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Discussion Starter · #1 ·
Hello all! Newbie here looking to make the move into the brave new world of EVs.

We have decided to buy a second hand ENV200, the 24kw battery version (as it is all we can stretch to for the van features we need!).

We have read so much about all the pros and cons etc, and we still keep coming across new information that we didn't know.

So, what do you wish you knew before taking the plunge? Either when buying or once driving them? We keep getting told how bad an idea it is and how the batteries won't get us anywhere etc. We have read enough to be pretty sure that we will be fine, but knowledgeable comments are helpful. (All the negative ones have been from people who don't have them).

Thanks 馃槉
 

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Hello all! Newbie here looking to make the move into the brave new world of EVs.

We have decided to buy a second hand ENV200, the 24kw battery version (as it is all we can stretch to for the van features we need!).

We have read so much about all the pros and cons etc, and we still keep coming across new information that we didn't know.

So, what do you wish you knew before taking the plunge? Either when buying or once driving them? We keep getting told how bad an idea it is and how the batteries won't get us anywhere etc. We have read enough to be pretty sure that we will be fine, but knowledgeable comments are helpful. (All the negative ones have been from people who don't have them).

Thanks 馃槉
4 yearsof driving an eNV and my only complaint is the seats aren't very comfortable.
I also own an about 拢50k (new) T5 4motion that hardly ever gets used now, during the "Beast from the East" I commuted 120 miles a day into London. Even with the charging I had to do I still took the eNV over the VW......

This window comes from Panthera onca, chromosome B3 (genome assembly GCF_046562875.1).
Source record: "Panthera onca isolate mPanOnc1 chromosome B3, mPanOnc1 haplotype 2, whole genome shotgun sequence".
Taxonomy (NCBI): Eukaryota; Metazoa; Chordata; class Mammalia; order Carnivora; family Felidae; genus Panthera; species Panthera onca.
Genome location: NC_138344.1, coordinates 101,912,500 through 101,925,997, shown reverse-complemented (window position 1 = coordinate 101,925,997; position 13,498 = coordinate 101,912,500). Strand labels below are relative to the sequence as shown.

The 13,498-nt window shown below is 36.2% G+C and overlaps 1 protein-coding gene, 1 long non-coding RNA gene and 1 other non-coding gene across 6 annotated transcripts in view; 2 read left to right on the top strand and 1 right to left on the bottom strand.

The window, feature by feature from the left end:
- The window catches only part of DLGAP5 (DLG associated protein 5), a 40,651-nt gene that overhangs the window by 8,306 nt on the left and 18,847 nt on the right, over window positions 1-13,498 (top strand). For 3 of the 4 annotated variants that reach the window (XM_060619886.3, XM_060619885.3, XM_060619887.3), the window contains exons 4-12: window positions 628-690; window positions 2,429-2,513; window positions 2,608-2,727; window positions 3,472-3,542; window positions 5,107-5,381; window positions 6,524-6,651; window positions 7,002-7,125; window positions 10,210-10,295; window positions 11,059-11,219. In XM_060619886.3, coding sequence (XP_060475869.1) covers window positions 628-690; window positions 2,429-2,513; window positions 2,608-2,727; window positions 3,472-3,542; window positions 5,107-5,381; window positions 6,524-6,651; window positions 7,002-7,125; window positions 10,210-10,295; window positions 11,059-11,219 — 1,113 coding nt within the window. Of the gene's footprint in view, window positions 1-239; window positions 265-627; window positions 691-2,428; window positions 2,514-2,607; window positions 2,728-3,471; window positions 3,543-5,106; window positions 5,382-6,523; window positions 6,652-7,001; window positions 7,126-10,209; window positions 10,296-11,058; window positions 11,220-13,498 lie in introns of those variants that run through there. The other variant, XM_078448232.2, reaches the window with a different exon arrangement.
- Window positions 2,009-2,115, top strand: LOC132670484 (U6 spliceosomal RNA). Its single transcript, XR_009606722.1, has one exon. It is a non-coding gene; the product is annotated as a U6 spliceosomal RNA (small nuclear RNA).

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Discussion Starter · #3 ·
4 yearsof driving an eNV and my only complaint is the seats aren't very comfortable.
I also own an about 拢50k (new) T5 4motion that hardly ever gets used now, during the "Beast from the East" I commuted 120 miles a day into London. Even with the charging I had to do I still took the eNV over the VW......
Thanks! Just out of interest, why do you choose the env over the T5? Is it purely because it's better for the environment?
 

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Thanks! Just out of interest, why do you choose the env over the T5? Is it purely because it's better for the environment?
First day of the "Beast from the East" I decided to take the 4 wheel drive T5 (seemed stupid not to).....
When I went to leave the battery had died (you couldn't make it up). That wasn't the reason though, its took three hours to get home and that long pushing the clutch in and out in stop start traffic meant when I got home I could hardly stand. The e-NV is just a nicer place to be even with the charging on the way in and out, in all honesty coming out of London is so slow I need to stop for P anyway....
 

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Discussion Starter · #5 ·
First day of the "Beast from the East" I decided to take the 4 wheel drive T5 (seemed stupid not to).....